Melinda Moustakis was born in Fairbanks, Alaska and raised in Bakersfield, California. She received her MA from UC Davis and her PhD in English and Creative Writing from Western Michigan University. Bear Down Bear North: Alaska Stories, her first book published by University of Georgia Press in 2011, won the Flannery O’ Connor Award and the Maurice Prize and was a 5 Under 35 selection by the National Book Foundation. The book was also a finalist for the Washington State Book Award and shortlisted for the William Saroyan International Prize for Writing. Her work has appeared in Alaska Quarterly Review, Kenyon Review, New England Review, Conjunctions, Cimarron Review, American Short Fiction, and elsewhere, and her story “They Find the Drowned” won a 2013 PEN/ O. Henry Prize. She was recently a Hodder Fellow at The Lewis Center of the Arts at Princeton University.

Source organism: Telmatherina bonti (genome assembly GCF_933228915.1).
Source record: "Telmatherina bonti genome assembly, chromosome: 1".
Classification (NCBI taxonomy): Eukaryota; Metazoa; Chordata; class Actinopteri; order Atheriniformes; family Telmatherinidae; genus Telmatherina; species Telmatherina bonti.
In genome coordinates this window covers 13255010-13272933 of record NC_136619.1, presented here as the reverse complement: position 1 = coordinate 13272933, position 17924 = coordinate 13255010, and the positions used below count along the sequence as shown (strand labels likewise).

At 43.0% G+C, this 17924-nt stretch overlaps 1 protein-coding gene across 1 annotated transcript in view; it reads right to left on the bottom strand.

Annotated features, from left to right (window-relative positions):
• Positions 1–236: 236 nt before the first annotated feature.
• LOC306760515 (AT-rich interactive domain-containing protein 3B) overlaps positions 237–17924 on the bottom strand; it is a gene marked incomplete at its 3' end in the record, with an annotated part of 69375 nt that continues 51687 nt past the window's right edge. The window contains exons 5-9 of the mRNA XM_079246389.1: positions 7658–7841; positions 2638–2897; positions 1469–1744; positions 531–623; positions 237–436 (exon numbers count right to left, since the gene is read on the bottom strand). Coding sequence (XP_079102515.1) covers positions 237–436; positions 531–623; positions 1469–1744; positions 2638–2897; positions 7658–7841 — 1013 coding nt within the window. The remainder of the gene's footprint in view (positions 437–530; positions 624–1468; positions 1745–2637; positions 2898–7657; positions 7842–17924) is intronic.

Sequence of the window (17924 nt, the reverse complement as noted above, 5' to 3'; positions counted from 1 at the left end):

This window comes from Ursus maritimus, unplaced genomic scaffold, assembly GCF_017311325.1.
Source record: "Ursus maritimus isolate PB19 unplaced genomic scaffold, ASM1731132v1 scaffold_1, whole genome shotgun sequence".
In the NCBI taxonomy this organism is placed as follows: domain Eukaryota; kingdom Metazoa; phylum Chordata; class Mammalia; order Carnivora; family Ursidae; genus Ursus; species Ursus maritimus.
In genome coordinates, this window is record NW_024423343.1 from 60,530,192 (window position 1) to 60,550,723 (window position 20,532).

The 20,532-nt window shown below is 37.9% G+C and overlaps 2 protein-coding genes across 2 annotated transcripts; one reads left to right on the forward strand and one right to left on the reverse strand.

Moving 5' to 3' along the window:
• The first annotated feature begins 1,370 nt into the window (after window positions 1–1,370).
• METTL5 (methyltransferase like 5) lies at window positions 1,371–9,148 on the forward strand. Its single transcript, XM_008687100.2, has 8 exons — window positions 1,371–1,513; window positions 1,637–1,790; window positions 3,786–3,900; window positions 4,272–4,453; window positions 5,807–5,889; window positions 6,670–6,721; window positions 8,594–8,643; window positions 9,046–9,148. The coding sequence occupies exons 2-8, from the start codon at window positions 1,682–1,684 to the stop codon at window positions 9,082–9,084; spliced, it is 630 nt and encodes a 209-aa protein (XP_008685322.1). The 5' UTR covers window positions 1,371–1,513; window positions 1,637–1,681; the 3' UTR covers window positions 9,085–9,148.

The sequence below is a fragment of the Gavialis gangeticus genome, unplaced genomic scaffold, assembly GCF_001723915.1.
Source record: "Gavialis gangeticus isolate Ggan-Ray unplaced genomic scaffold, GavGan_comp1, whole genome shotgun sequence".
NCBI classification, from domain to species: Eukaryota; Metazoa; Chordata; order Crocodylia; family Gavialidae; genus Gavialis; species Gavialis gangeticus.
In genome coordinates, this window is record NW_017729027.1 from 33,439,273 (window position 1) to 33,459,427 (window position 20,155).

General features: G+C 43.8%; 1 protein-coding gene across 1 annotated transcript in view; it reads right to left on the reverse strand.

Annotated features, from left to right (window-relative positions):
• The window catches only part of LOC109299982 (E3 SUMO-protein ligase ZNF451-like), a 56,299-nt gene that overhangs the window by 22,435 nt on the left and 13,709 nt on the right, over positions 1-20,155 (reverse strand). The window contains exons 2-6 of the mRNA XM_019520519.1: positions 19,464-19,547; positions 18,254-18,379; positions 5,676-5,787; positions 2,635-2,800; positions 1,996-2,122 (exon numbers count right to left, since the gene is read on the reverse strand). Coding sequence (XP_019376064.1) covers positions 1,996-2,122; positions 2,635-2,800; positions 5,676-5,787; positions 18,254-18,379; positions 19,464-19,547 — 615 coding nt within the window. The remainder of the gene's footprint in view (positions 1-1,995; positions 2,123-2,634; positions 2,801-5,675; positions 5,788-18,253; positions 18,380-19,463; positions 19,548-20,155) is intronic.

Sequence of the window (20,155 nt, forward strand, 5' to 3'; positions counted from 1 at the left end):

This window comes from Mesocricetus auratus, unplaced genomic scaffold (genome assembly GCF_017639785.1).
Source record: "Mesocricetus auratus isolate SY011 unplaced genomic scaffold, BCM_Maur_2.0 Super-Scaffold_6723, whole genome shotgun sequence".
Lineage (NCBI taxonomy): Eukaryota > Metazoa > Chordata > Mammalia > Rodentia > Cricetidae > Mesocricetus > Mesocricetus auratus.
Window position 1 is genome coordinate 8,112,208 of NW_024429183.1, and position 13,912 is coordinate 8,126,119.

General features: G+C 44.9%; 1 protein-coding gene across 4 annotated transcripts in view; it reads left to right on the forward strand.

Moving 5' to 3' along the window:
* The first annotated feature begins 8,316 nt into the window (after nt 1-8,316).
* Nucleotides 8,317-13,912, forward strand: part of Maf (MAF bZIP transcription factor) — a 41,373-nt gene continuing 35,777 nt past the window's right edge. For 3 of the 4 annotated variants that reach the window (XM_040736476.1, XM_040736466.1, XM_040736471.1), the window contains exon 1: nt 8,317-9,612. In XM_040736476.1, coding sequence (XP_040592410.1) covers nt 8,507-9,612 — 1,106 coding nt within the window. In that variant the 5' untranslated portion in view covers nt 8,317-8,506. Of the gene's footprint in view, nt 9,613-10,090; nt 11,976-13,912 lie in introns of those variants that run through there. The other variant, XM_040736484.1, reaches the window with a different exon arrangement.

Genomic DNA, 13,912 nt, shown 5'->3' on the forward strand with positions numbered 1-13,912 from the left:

Whenever I sit down to read a student’s writing, I try to think of all the possibilities that could exist in the world that has been created on the page. Each piece is a puzzle, a code, a map and it is a reader’s job to parse out the particular possibilities and directions and structures that will help tell the story that needs to be told. I encourage writers to be daring and to try the things that scare them—a certain point of view, perhaps, or a wildly imaginative plot. If you as a writer are continually challenging yourself, then your work will have that unmistakable energy that compels a reader to keep reading.
I also encourage students to find lines and moments in stories or novels that jump out at them, or break their hearts, or are unforgettable. The task is then study those lines and moments and figure out why they work in the story, what leads up to them, how is the writer creating that effect. Reading is a way to collect new possibilities you might want to try out immediately, or years later, when the time and story is right.